|Photograph of Henry Irving, taken about 1878|
by Lock and Whitflield, London
Irving was actually born with the name John Henry Brodribb. He became fascinated by the theater at a young age, and took the name Henry Irving. He joined the Lyceum Theatre when it was at its lowest ebb, but soon brought it back to life with his startling and memorable performances. In time, he became theater manager as well as actor, and was responsible for much of the theater's success.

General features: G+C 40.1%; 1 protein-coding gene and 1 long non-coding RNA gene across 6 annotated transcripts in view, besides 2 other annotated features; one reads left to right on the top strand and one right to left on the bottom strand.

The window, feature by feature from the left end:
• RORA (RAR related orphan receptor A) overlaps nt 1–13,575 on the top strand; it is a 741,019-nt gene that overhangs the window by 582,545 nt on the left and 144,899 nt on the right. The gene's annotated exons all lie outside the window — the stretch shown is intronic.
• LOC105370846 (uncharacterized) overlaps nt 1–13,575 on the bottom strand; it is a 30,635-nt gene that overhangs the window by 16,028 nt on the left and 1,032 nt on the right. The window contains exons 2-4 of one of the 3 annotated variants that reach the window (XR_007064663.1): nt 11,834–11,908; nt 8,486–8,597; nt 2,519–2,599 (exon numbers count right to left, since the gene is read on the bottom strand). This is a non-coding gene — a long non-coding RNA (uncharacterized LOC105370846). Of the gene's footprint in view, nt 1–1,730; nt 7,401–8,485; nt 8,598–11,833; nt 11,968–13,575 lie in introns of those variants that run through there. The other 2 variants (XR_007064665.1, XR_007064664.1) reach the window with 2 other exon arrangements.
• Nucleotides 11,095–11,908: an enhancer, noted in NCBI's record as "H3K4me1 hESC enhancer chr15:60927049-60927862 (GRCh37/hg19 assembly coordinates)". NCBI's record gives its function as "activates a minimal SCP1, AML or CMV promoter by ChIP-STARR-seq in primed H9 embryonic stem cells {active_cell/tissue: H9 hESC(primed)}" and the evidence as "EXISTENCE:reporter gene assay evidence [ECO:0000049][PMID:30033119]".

Stoker made Irving's acquaintance after writing a favorable review of Irving's performance inHamlet. Irving appreciated the review and invited Stoker to dinner. The two were soon good friends, and Stoker became Irving's business manager at the Lyceum, where he stayed for 27 years.
In addition to his theater duties, Stoker found time to write. His most famous work, of course, isDracula. It is generally believed that Stoker's depiction of the title character -- with his charismatic presence, elegant manners, and cold aristocratic demeanor -- was modeled after Irving.